The year 1935 would prove to be a pivotal one for Vivien Leigh. She made her screen debut in a small, uncredited role as a schoolgirl in the film Things Are Looking Up. She also appeared in her first substantial role on stage on London's West End, playing Giusta in The Green Sash; however, it would be her appearance as Henriette Duquesnoy in the play The Mask of Virtue that would make Miss Leigh a star. Prior to the premiere of The Mask of Virtue on 15 May 1935 very few people probably realised who Vivien Leigh was. After its premiere it would have been difficult to find anyone among the theatre going public who did not know who she was. Although today most people think of Vivien Leigh as a film star, she was really much more of a stage actress, appearing in many more plays in her career than she did films. In the wake of the success of The Mask of Virtue she appeared in such productions as Richard III, The Happy Hypocrite, Henry VIII, and Because We Must.

While Vivien Leigh was a busy stage actress in the mid-Thirties, she also appeared in several films during the period as well. In 1935 she appeared in such films as Gentlemen's Agreement (1935), Look Up and Laugh (1935), and The Village Squire (1935); however, it would be the 1937 film Fire Over England that would prove to be one of the most important films of her life. Fire Over England centred on the English victory over the Spanish Armada during the reign of Queen Elizabeth I. Vivien Leigh played one of the queen's ladies-in-waiting, Cynthia, while Laurence Olivier played her lover Michael Ingolby. It was during Fire Over England that Vivien Leigh and Laurence Olivier began an affair, despite each of them being married to other people. Following Miss Leigh's divorce from Leigh Holman and Laurence Olivier's divorce from actress Jill Esmond, the two would be married on 31 August 1940. Laurence Olivier would have an enormous impact on Miss Leigh's career, and over the years the two of them would collaborate on many projects together.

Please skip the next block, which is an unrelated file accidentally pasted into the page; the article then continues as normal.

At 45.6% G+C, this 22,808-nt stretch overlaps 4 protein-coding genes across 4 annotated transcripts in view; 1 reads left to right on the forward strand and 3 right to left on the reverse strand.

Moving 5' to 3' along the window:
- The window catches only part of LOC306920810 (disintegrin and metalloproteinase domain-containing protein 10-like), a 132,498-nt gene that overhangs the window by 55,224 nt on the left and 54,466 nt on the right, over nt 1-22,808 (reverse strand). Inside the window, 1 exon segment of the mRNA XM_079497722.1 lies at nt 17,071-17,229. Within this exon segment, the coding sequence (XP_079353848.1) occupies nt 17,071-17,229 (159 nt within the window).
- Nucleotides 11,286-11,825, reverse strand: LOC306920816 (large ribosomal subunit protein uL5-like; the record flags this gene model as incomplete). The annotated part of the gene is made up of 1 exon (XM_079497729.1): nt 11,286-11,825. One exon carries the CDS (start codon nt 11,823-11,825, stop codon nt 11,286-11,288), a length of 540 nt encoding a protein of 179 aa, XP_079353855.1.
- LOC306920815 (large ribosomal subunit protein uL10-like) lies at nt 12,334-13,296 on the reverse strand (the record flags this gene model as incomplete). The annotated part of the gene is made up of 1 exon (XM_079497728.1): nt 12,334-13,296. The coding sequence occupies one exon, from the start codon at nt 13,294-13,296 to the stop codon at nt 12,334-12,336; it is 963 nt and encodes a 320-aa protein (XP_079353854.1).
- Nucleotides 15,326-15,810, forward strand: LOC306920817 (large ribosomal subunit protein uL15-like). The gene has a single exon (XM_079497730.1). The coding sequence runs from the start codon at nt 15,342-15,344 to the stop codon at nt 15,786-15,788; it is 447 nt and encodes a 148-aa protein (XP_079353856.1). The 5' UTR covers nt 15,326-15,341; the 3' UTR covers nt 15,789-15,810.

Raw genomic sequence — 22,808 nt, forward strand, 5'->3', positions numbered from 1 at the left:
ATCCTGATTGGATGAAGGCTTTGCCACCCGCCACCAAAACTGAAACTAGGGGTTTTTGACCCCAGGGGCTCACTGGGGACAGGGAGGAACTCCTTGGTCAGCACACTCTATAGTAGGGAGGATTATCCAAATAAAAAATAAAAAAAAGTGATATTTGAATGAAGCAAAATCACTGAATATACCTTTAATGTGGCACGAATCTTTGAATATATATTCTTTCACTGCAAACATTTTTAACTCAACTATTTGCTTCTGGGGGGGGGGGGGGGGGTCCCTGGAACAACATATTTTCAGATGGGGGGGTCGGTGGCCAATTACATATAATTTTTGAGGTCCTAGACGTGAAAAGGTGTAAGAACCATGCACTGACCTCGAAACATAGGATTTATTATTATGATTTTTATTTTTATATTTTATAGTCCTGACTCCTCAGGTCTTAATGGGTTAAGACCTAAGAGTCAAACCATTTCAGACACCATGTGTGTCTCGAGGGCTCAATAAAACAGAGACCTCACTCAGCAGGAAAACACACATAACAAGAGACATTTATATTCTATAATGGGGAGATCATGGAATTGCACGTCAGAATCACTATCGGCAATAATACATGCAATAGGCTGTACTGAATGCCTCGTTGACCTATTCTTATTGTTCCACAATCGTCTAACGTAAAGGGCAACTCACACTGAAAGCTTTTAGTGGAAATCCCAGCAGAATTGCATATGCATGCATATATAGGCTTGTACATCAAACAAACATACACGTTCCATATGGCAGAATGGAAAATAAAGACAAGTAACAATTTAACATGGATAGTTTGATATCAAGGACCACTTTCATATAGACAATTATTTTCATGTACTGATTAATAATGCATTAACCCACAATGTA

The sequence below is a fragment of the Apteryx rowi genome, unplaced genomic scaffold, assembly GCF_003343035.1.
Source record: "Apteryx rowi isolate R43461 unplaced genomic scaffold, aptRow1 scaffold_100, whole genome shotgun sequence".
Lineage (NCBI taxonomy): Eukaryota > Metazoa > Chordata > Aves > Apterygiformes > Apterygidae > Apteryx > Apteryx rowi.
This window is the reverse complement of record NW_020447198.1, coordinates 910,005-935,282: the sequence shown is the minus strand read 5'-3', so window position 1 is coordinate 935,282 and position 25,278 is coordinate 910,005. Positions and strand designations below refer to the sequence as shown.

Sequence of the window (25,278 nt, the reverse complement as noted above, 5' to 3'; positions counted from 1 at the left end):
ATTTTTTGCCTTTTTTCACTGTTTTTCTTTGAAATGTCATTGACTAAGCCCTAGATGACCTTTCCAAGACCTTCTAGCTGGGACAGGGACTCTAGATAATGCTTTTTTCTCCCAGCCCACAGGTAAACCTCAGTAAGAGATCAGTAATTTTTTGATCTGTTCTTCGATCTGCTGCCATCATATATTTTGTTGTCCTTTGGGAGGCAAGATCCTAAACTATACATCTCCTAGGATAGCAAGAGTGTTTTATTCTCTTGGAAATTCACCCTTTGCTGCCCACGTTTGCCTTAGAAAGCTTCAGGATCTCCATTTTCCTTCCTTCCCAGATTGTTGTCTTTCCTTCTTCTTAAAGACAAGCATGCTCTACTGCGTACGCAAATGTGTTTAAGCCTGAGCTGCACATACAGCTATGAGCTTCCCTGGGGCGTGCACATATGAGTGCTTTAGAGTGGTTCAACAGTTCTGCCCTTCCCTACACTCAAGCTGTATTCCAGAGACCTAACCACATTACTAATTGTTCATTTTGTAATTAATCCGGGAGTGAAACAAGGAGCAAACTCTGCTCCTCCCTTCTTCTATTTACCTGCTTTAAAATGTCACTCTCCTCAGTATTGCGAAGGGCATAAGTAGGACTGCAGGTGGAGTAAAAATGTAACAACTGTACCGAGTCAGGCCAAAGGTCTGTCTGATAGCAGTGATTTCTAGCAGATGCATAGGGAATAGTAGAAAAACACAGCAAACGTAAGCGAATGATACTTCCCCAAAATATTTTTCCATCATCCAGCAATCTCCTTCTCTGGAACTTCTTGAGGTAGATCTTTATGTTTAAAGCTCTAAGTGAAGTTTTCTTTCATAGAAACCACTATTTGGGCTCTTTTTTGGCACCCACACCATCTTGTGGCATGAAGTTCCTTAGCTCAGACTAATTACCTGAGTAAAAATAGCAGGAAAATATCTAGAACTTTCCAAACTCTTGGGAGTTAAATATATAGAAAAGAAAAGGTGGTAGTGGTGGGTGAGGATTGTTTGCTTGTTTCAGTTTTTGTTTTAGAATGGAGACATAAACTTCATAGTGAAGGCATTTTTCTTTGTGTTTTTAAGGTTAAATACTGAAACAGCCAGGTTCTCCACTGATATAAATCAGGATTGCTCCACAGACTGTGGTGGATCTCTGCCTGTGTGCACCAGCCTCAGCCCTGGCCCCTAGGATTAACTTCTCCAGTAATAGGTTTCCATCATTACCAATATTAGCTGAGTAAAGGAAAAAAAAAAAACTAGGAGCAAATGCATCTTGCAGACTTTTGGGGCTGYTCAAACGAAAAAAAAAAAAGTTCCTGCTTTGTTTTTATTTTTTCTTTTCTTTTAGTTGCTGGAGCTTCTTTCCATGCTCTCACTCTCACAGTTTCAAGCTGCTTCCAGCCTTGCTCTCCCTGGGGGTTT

Not only would Fire Over England lead to what was arguably the most significant relationship in Vivien Leigh's life, but it would also prove to be one of the most important stepping stones in her career. During his search for an actress to play Scarlett O'Hara in Gone With the Wind, David O. Selznick watched both Fire Over England and A Yank Over Oxford (1938). Although he was impressed with Miss Leigh, he ultimately thought she was too British to play the role of Scarlett. According to legend, when Myron Selznick (who was not only David O. Selznick's brother, but Laurence Olivier's agent as well) watched Fire Over England that he decided Vivien Leigh would be the perfect Scarlett O'Hara. Fortunately, David O. Selznick would reconsider his opinion of Vivien Leigh and she was cast in the role of a lifetime.